I first read about Olivia Neaubauer two weeks ago, but other, more urgent dramaturgical tidbits kept getting me distracted from actually blogging about it. Strangely enough though, the delay worked out somewhat beautifully, because another Lear-related news story cropped up while I was still waist-deep in start-of-the-semester craziness. And the two stories, while radically different on the surface, are both useful commentaries on modern conceptions of old age and retirement.
Ms. Neaubauer didn’t make the news because she was a centenarian, although that is pretty cool. She made the news because, at age 100, she was still teaching kindergarten. She started teaching in 1935 then helped found a school in 1964, where she taught 4-year-olds how to read until she died in November, 2012. That’s 77 years in the classroom.
Naturally, reporters covering her incredible story wondered: Why not retire? The news articles I found were all disappointingly brief, and none of them (none I found anyway) explained how Ms. Neaubaur’s health played in to her final years of teaching. She must have been astoundingly healthy, mentally and physically, to spend her weekdays surrounded by hyperactive elementary schoolers, but I can’t imagine that she wasn’t in some capacity or another hindered by her age. According to the articles, she didn’t stop teaching until she was hospitalized for fluid in her lungs only a few days before she died. Earlier that year, she said she had no intentions of retiring: “The Lord will tell me when to stop.”
Her story completely contradicts modern notions of old age. Most adults look forward to retirement, planning for years in advance, celebrating when they finally leave work, spending their winters in sunny, Floridian paradise. Which brings me to my second article.
The Dutch Queen Beatrix is abdicating from the throne after 33 years as Netherland’s respected, albeit mostly powerless, leader. A constitutional monarchy, the Royal House is almost entirely symbolic, like most monarchical governments today, in fact. Gone are Lear’s glory days, when kings killed for their right to wear the crown and had the power to ignore whatever conventions of justice or politics they wanted.
Even though Beatrix’s role has been more ceremonial than political, her decision to abdicate is a pretty gigantic deal. The Guardian has a fascinating article about how she is ignoring the “job for life trend” among European monarchs, preferring to give the title to her 45-year-old son, Willem-Alexander. The columnist makes a solid point: How often have you heard of a king or queen retiring, acknowledging that the title would be better off in younger hands? A few examples of monarchs still clinging to the throne: King Carl-Gustaf of Sweden, 66; Margrethe II of Denmark, 73; Juan Carlos of Spain, 75; Albert II of Belgium, 78; and of course, Elizabeth II of England, topping off the list at 86 years.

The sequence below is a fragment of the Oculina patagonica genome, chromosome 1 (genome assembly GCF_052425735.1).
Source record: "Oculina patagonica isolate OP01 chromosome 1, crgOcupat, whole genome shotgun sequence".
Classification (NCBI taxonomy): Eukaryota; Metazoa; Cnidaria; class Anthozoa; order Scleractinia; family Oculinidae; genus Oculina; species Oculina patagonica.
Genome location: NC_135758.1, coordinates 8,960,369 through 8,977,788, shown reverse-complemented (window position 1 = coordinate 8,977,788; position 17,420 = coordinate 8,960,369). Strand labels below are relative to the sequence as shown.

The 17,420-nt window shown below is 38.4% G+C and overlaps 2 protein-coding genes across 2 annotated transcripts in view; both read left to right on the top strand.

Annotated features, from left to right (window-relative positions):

The Netherlands are something of an anomaly. Beatrix’s mother and grandmother, Queens Juliana and Wilhelmin, both handed off the crown to their daughter. (In fact, Juliana abdicated because of signs of dementia, and when she died at the age of 94, she was the longest-living former ruling monarch in the world. And she has an asteroid named after her, which is kind of awesome) The columnist includes a great quote by Reinildis van Ditzhuyzen, chronicler of the house of Orange and an author of books on European royalty:
“The thing about monarchies is that they flourish as long as they are doing their jobs well. If they behave badly, the support crumbles. Monarchies have enormous elasticity and can often recover. But there comes a breaking point. And in the old days the kings or queens would die at 40 or 50 or 60. Nowadays they can go until they are 90.”
Juxtaposed, the stories of Ms. Neaubauer and Queen Beatrix (who will officially renounce her title later this year) pose some important questions about age and power: Who’s to say someone is too old to continue his or her job, whether it’s in a classroom or in a throne room? If that person decides to relinquish her title, what does that say about her? Is it a responsible decision? Or is it just lazy? King Lear chooses to “shake all cares and business from our age” for selfish reasons; he isn’t doing it for the improvement of his kingdom, to put the title in younger, more capable hands. He wants to “unburdened crawl toward death,” enjoy the frivolities of retirement without the responsibility of kingship (although as he demonstrates later, he didn’t intend to relinquish his power along with his title).
I’m going to examine retirement trends in America in more detail later (average age of retirees, reasons for retiring, how they spend their newfound free time) but for now, it’s worth considering modern concepts of age and responsibility. How do they compare to those in King Lear? And, most importantly, how is Lear’s outwardly antiquated story still relevant?